Charting The Government’s Chronic And Flawed Overrepresentation Of Household Net Worth: A $2.1 Trillion Downward Revision In One Quarter
Courtesy of Tyler Durden
After we posted our preliminary thoughts on the Z.1 “Flow of Funds Accounts of the U.S.” report earlier, we had the chance to dig deeper through the data in the governmental cash flow report. To our surprise we uncovered some dramatic data revisions whose presence highlights the recent “consumer resurgence” in a very different light. The key finding is that the government has been chronically overrepresenting Household Net Worth in original publications, and subsequently revising the data dramatically in order to hide the fact that consumers’ wealth is nowhere near as impressive as originally represented. Putting a number to this statement: a $2.1 trillion downward revision in just one quarter.
Exhibit A – ratio of Household Net Worth to Disposable Income
Two of the most critical data sets in the Z.1 are total Household Net Worth and Disposable Income, and their respective ratio. Over the past decade this ratio has averaged roughly 5.5x, and as the confluence of the real estate and stock price market lifted household net worth into the unrealistic stratosphere, this ratio hit an all time high of 6.5x in 2006. Ever since then the ratio has collapsed, and according to today’s release it hit 4.86x. Yet what is notable are the recent revisions to this data, whereby this ratio, which in Q2 was disclosed to be 4.87x originally, was subsequently reduced to 4.63x per today’s data. This is a dramatic revision.
What was the reason for this revision? One specific item.
Exhibit B – Household Real Estate Worth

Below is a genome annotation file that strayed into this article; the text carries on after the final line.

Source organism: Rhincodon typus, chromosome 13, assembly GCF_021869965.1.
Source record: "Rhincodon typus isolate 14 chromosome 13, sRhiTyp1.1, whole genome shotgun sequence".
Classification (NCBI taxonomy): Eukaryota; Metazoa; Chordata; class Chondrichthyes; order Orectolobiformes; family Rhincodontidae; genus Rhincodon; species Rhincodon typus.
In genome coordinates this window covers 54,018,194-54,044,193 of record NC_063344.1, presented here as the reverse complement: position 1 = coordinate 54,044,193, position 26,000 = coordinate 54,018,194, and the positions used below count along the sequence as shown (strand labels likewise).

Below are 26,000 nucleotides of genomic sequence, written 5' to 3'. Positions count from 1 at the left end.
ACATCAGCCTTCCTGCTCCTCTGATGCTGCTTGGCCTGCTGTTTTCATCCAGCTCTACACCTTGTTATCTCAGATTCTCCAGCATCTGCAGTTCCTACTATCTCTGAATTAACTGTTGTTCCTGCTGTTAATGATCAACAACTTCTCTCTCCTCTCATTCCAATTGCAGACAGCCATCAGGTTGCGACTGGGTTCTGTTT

Comparing the constituents of household net worth, yields one glaring disparity. While in Q2 Household Real Estate was valued at $18.3 trillion dollars, in today’s data it was revised by a stunning $2.1 trillion lower. To put that into perspective, the entire increase in HNW from Q2 to Q3 was $2.7 trillion, of which $2.3 trillion was from “Equity Shares At Market Value.” In other words, had the government not fudged the data initially (or had it not subsequently revised it by a whopping 11.4%), today’s Z.1 would have shown a much less ebullient picture, with just a $600 billion increase in HNW instead of $2.7 trillion: an 80% haircut! Our data demonstrates that over the past 5 quarters this has been a habitual game of over-inflating household real estate by the government, only to trim it subsequently, as the stock market picks up courtesy of an imaginary (and soon to be revised massively downward) “improvement” in the consumer’s net worth status. A big (and potentially fraudulent) Catch 22 perpetrated by the government: consumers believe they are richer (when they are not), they buy into the ponzi, the government then removes the “net worth” crutches, but the ponzi has ratcheted up a notch in value; next period: rinse, repeat.
The comparison of originally reported real estate value and any given period’s most recent revision is presented below. Ever since the peak of the housing bubble, 10 quarters ago, the government has been consistently deflating the margin of actual-revised numbers, while over the past 5, the revisions have gotten simply blatant, with a record $2.1 trillion in actual-revised adjustments in Q1 and Q2 of 2009. Not a bad way to make it seem that the consumer is $2.1 trillion dollars richer based on “adjustments,” even if these disappear into thin air after a mere 90 days.
And if the United States government is willing to “adjust” numbers to the tune of $2 trillion+ within 90 days, who is to say what goes on in the Bureau of Labor Statistics, Department of Labor and the Census Bureau…